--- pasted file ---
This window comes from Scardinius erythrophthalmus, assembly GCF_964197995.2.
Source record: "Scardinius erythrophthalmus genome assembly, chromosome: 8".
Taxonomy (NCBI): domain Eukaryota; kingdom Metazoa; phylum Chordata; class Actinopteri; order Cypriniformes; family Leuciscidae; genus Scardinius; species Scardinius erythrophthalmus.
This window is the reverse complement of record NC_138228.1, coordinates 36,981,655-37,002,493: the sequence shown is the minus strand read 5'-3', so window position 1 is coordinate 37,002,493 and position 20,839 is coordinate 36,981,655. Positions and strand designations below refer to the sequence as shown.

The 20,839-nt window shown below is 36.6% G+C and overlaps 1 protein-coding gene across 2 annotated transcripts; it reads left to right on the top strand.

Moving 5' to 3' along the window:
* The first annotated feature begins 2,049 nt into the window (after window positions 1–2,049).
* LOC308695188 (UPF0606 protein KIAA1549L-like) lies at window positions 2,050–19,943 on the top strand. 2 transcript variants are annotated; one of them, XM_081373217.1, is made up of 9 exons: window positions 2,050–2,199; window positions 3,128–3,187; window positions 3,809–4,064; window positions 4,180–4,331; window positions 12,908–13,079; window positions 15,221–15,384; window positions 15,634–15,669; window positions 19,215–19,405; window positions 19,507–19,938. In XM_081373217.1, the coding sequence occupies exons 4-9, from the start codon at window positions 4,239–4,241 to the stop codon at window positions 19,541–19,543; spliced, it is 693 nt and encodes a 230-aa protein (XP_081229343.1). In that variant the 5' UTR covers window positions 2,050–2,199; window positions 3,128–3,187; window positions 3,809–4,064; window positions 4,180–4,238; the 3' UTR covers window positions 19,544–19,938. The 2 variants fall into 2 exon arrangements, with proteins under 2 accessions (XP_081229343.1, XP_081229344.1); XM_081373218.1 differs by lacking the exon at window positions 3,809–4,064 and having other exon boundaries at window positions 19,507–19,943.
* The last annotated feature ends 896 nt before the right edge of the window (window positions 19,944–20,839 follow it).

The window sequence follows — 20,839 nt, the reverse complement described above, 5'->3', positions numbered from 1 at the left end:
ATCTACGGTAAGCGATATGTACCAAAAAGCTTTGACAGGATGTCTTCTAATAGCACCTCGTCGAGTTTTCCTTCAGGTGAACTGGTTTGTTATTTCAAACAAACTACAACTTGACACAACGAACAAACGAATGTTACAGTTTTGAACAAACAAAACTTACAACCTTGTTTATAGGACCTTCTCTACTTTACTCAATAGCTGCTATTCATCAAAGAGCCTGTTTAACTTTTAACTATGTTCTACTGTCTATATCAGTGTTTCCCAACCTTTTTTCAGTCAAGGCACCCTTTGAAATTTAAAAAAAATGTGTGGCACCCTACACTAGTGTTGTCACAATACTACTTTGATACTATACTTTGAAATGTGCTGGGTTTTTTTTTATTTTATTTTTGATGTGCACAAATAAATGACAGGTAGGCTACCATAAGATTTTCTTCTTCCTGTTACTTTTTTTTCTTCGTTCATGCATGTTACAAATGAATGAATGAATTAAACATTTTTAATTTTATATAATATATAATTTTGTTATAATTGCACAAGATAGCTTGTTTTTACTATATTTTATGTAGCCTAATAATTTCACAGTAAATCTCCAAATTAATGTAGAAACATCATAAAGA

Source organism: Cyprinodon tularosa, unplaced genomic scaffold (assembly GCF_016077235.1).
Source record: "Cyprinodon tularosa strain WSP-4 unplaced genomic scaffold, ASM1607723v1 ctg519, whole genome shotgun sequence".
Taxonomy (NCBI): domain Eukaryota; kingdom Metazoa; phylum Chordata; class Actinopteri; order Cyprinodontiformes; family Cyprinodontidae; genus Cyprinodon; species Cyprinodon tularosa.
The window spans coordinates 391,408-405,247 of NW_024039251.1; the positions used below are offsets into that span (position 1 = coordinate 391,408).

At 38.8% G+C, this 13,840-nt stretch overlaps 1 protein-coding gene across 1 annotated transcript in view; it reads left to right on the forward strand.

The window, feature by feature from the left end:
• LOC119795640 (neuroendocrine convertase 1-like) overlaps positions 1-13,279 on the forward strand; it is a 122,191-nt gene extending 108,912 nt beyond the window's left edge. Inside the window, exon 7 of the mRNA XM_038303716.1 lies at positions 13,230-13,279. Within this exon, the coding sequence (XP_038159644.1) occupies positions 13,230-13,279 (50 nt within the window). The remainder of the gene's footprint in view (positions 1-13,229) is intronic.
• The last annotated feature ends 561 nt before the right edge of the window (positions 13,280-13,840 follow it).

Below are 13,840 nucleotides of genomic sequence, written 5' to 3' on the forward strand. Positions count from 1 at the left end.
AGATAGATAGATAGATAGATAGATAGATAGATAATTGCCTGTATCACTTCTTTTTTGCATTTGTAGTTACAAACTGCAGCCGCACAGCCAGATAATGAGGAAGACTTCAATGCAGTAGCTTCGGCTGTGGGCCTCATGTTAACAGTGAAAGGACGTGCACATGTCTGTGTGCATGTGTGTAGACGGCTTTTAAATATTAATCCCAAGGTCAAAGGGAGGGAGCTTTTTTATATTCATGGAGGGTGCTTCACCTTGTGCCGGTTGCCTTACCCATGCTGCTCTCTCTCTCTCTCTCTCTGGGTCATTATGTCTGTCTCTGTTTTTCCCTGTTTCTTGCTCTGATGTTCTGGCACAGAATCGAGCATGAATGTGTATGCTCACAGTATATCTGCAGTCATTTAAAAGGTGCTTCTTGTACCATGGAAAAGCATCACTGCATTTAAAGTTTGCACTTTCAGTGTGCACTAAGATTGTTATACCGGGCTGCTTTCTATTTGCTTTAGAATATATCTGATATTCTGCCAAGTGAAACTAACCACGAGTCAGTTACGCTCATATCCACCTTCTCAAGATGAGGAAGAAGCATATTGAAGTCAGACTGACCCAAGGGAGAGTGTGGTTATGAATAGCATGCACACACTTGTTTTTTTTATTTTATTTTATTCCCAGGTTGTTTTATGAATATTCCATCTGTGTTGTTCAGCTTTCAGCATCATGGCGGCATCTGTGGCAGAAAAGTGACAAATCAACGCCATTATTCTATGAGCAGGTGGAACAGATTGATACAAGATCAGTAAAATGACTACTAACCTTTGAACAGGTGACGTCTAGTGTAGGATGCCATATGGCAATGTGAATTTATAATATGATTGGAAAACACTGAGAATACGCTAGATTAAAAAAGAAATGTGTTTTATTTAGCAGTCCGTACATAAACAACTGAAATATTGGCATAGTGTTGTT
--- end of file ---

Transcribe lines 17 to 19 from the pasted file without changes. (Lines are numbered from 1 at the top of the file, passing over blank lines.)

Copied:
The window, feature by feature from the left end:
• LOC119795640 (neuroendocrine convertase 1-like) overlaps positions 1-13,279 on the forward strand; it is a 122,191-nt gene extending 108,912 nt beyond the window's left edge. Inside the window, exon 7 of the mRNA XM_038303716.1 lies at positions 13,230-13,279. Within this exon, the coding sequence (XP_038159644.1) occupies positions 13,230-13,279 (50 nt within the window). The remainder of the gene's footprint in view (positions 1-13,229) is intronic.
• The last annotated feature ends 561 nt before the right edge of the window (positions 13,280-13,840 follow it).